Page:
US Boots on Ground in Middle East: How Many Are There?

Americans may reasonably ask if some Middle Eastern countries with estimated armies of around 3 million are unwilling or incapable of marshaling forces sufficient to defeat 30,000 ISIL fighters, why should America put “more boots on the ground”?

Posted on 12/30/14
By Robert Olson | Via Today's Zaman
(Photo by  The U.S. Army, Creative Commons License)
(Photo by The U.S. Army, Creative Commons License)

This is a short essay addressing the issue of how many “boots on the ground” are in the Middle East. President Barack Obama has announced there are about 35,000 American “boots on the ground” in the region. The area includes Egypt but not other countries in North Africa. It does include Afghanistan where there are around 12,000 US soldiers.

 

It is also important for readers to note that armed contract personnel are not included heOre. It is generally accepted that the number of armed contract personnel is equal to or perhaps greater than the number of soldiers. If one were to take President Obama’s figure of 35,000 “boots on the ground,” that would mean there are also 35,000, largely armed, contract personnel, although not all of them are American, working with the US armed forces in the Middle East. This brings the total of US soldiers and contract personnel up to about 70,000.

 

Gen. Lloyd Austin, current commander of United States Central Command (CENTCOM), stated recently there are an estimated “9,000 to 19,000 hard core Islamic State of Iraq and the Levant [ISIL] fighters” fighting against the US-led coalition in Iraq and Syria. If one takes the higher number, this means there are perhaps another 10,000 or so fighters under ISIL’s command. This makes for a total of 29,000. Of course there are many other groups and militias in the region that do not fight for ISIL; indeed most oppose it. Perhaps as many as 30,000 opposition fighters are fighting against the Syrian regime.

 

What should be interesting to those who are interested in developments in Iraq and Syria is the status of the armies of Arab countries, Iran and Turkey that are, or to some degree purport to be, in opposition to ISIL even if they are not actively engaged in armed combat.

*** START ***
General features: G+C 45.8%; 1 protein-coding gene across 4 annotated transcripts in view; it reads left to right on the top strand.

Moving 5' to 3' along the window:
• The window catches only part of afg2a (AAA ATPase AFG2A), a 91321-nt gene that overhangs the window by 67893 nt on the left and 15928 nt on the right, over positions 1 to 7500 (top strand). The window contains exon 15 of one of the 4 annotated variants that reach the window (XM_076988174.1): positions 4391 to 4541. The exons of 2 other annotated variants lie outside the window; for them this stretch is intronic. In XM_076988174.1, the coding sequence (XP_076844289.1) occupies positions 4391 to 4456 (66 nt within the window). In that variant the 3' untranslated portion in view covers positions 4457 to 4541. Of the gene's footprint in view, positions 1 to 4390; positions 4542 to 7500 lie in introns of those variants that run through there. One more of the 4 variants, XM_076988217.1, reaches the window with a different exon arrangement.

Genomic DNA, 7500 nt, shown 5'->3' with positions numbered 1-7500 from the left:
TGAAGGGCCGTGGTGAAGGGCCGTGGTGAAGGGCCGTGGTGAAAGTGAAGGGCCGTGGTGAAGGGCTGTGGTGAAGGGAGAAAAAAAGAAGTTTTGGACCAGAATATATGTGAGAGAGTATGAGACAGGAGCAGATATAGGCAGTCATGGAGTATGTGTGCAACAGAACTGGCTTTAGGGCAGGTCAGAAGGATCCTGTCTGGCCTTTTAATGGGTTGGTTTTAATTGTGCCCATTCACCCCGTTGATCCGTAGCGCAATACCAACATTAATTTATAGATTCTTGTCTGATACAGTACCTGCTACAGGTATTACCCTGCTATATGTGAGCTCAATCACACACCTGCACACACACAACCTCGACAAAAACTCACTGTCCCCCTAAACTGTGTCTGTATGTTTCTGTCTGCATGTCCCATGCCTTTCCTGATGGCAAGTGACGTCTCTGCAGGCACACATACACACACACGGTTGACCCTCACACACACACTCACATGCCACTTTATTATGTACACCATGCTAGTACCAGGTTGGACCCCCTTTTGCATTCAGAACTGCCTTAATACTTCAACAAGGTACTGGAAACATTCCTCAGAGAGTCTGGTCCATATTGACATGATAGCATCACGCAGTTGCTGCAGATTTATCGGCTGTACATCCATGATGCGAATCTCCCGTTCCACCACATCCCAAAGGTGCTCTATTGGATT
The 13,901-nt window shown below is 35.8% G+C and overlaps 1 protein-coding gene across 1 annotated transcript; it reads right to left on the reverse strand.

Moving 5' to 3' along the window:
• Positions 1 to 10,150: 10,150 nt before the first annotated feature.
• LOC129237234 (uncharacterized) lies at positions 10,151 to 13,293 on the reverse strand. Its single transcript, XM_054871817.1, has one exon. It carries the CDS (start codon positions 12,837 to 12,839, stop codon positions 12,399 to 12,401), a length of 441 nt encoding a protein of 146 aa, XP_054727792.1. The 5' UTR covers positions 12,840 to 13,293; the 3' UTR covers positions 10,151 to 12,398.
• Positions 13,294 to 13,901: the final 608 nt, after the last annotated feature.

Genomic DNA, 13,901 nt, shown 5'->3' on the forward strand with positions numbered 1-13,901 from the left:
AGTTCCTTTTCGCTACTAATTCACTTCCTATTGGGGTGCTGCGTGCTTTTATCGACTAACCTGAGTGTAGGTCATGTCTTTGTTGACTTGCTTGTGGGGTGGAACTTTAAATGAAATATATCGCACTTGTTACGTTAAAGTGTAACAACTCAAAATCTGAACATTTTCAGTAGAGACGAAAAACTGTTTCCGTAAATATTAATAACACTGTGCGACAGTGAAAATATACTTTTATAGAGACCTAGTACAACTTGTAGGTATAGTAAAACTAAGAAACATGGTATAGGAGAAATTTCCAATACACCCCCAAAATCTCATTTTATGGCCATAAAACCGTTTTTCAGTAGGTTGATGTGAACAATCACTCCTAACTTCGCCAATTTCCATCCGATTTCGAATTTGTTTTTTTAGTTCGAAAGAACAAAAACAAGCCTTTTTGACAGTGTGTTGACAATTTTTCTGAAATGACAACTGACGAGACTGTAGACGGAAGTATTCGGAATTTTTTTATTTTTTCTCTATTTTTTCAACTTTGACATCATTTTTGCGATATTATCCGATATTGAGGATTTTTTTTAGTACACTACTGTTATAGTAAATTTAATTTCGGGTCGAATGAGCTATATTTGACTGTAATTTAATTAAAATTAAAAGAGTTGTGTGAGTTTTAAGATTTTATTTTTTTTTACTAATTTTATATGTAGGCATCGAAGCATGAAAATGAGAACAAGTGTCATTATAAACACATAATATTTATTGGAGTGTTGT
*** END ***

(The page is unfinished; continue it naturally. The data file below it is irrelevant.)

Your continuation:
First, let us take the number of forces in Iraq. It is currently stated that Iraq’s government forces stand at 270,000. This does not include the estimated 100,000 or so Shi’a militia that are aligned with the government. Kurdistan-Iraq also has some 180,000 soldiers (peshmerga) fighting against ISIL, but they are independent of Iraq’s army. Sunni tribes in Iraq, not aligned with Baghdad, can raise 20,000 for more fighters against ISIL if they decide to do so. This means there are around 450,000 available troops within Iraq to fight ISIL.

 

Iran has a standing army of 545,000, but only an estimated 5,000 or so are fighting against ISIL within Iraq. This should make it clear that if Tehran wanted, it could deploy many more troops within Iraq.

 

Saudi not interested in fighting Sunnis

Saudi Arabia has a standing army of 234,000 but it is reluctant to fight ISIL as they are fellow Sunnis. The Saudi monarchy rules a staunchly Sunni country with a 20 percent minority Shi’a population, and it is saving its fighting power for possible future challenges from Iran. It is not eager to waste its military efforts fighting fellow Sunnis even if its powerful US ally wants it to do so.

 

Much the same can be said for other Gulf Arab countries, including Oman, which is estimated to have an armed force amounting to around 285,000. But they, with the exception of Qatar, have been hesitant to join the coalition against ISIL for the same reasons as Saudi Arabia.

 

Jordan, a Sunni country, has a well-trained army of 120,000 and is threatened by ISIL but it is aligned and dependent on Gulf Arab countries. As a result, it too is reluctant to enter the war against ISIL unless it receives a green light from the Gulf Arabs. It has, however, agreed to host several hundred CIA operatives to train a purported 2,000 fighters to fight ISIL and to serve as a drone base for the US.

 

Lebanon has an army comprising about 130,000 soldiers, but it is a religiously and ethnically fragmented country that seeks to prevent ISIL as well as the Bashar al-Assad regime and its Hezbollah (Shi’a) ally from spreading Syria’s civil war into Lebanon.

 

Turkey has a standing army of around 623,000. It is a largely Sunni country. It too has been hesitant to enter the war against ISIL as it considers ISIL useful in fighting Syrian Kurdish forces who are demanding political autonomy within Syria. In addition, Syrian Kurds are aligned with Kurds in Turkey who are also demanding political autonomy within Turkey, which Turkey considers a threat to its national sovereignty. As a result, Turkey cooperates with ISIL forces in order to manage this potential Kurdish nationalist threat.

 

Americans, as well as others, may reasonably ask if the countries mentioned above, with estimated armies (and I did not include the 534,000 estimated armies of Egypt and Yemen) of around 3 million are reluctant, unwilling or incapable of marshaling forces sufficient to defeat 30,000 ISIL fighters and the immense contradictions these positions entail, why should America put “more boots on the ground”?

 

Robert Olson is a Middle East analyst based in Lexington, Kentucky.

This article first appeared in Today’s Zaman, a leading Turkish newspaper. Click here to got to the original.

 

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